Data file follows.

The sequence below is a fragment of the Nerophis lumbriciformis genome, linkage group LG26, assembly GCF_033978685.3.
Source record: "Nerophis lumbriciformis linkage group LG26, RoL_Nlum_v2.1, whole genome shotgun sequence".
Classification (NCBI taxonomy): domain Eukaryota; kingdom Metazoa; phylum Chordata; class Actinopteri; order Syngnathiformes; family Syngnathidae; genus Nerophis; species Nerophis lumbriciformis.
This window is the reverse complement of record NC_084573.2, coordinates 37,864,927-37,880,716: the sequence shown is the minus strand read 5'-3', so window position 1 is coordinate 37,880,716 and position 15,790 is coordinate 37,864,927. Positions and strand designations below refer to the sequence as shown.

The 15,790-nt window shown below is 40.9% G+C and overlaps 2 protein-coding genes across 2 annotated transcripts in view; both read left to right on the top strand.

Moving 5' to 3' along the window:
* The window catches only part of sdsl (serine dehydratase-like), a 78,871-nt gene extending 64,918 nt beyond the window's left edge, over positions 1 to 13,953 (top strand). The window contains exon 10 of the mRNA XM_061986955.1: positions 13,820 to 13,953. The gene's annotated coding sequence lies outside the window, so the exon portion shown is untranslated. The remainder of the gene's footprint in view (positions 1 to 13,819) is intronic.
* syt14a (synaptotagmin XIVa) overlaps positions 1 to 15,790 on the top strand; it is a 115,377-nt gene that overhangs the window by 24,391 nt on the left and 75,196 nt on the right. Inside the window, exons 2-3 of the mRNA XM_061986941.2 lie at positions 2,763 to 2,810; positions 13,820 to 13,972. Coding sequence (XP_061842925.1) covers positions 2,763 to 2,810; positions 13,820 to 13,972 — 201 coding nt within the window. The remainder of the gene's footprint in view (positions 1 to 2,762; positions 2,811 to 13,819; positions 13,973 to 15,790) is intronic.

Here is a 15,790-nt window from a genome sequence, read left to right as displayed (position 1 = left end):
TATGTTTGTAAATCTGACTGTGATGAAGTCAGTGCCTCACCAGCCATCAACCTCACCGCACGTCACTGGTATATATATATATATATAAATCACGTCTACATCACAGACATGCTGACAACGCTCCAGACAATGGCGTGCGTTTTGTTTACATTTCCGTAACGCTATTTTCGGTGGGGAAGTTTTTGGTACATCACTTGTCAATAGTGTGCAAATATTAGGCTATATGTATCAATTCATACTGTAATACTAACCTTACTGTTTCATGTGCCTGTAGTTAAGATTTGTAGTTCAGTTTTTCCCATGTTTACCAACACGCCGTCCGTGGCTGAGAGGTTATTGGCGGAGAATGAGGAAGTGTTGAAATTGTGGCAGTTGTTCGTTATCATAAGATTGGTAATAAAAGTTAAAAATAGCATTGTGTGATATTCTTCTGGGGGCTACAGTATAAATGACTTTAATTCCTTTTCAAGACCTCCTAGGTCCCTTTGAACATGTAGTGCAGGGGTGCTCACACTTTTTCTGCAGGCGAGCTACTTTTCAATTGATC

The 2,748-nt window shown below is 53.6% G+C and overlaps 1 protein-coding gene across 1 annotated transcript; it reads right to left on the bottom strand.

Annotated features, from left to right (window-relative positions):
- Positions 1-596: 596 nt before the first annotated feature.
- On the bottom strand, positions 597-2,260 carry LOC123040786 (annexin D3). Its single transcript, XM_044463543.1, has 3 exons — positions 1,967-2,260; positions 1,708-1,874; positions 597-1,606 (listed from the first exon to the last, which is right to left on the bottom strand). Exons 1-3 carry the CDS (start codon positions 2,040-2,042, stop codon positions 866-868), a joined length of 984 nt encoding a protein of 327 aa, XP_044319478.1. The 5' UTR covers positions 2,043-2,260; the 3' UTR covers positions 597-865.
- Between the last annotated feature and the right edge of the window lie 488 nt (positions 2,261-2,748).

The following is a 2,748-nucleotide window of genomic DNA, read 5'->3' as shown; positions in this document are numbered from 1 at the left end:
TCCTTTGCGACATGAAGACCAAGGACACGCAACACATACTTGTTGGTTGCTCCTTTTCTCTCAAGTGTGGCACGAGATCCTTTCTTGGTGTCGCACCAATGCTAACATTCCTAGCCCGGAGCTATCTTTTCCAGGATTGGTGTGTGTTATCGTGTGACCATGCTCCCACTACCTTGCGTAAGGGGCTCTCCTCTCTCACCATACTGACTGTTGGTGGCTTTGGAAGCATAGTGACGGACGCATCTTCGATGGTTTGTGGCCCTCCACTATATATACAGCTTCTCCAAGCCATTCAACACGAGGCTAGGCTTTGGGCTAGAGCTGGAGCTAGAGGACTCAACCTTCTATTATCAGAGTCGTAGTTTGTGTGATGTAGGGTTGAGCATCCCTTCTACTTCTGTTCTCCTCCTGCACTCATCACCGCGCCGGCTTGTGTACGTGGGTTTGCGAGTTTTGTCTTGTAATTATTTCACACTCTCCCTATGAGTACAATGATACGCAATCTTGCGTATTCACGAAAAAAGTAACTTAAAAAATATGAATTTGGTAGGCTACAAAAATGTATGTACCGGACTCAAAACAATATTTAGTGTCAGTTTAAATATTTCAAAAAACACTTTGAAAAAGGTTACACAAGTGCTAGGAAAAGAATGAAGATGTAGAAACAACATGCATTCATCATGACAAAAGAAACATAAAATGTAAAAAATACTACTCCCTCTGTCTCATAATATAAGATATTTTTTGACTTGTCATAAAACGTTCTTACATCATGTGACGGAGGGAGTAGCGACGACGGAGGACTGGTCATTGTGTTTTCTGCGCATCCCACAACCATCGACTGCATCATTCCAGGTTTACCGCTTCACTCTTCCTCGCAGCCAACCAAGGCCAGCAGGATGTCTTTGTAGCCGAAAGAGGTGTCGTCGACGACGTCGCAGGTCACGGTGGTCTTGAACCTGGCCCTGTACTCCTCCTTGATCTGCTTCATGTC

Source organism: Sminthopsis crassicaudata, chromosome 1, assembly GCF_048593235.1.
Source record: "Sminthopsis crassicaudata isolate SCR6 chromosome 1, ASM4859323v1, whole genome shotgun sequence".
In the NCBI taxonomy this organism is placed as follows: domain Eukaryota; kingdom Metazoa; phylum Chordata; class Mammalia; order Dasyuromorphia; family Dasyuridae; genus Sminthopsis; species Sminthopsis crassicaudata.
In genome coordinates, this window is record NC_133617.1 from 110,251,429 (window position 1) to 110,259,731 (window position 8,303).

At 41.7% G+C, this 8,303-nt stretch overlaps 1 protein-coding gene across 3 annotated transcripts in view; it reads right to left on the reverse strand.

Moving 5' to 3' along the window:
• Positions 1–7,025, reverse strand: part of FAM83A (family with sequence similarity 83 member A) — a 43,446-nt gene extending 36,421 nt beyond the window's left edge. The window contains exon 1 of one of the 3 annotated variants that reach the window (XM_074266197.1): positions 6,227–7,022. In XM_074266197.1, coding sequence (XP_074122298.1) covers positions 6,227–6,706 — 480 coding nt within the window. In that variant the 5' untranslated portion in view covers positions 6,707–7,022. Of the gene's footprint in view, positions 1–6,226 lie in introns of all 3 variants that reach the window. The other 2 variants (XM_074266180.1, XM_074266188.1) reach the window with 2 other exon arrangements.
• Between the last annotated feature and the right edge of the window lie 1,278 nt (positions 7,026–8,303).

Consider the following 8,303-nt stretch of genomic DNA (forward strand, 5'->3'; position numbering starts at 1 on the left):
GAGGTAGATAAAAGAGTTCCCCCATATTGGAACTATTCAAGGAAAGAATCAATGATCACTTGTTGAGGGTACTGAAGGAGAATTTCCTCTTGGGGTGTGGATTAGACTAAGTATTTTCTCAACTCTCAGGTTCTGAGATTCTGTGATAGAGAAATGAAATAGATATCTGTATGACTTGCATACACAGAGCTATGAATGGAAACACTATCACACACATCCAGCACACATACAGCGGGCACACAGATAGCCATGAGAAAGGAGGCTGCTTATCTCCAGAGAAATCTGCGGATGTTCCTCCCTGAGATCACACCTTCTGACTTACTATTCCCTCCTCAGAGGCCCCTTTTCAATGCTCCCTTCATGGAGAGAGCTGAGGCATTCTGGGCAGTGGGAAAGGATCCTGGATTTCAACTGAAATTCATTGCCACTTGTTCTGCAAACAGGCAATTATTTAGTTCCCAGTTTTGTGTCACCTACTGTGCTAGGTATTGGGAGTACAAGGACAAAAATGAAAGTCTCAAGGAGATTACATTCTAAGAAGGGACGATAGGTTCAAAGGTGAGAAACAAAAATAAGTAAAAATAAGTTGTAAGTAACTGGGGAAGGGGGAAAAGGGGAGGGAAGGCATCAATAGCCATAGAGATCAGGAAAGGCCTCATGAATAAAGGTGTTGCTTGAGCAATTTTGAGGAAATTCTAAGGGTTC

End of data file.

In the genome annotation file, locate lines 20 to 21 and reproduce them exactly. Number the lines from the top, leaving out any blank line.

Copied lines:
In the NCBI taxonomy this organism is placed as follows: domain Eukaryota; kingdom Metazoa; phylum Chordata; class Mammalia; order Dasyuromorphia; family Dasyuridae; genus Sminthopsis; species Sminthopsis crassicaudata.
In genome coordinates, this window is record NC_133617.1 from 110,251,429 (window position 1) to 110,259,731 (window position 8,303).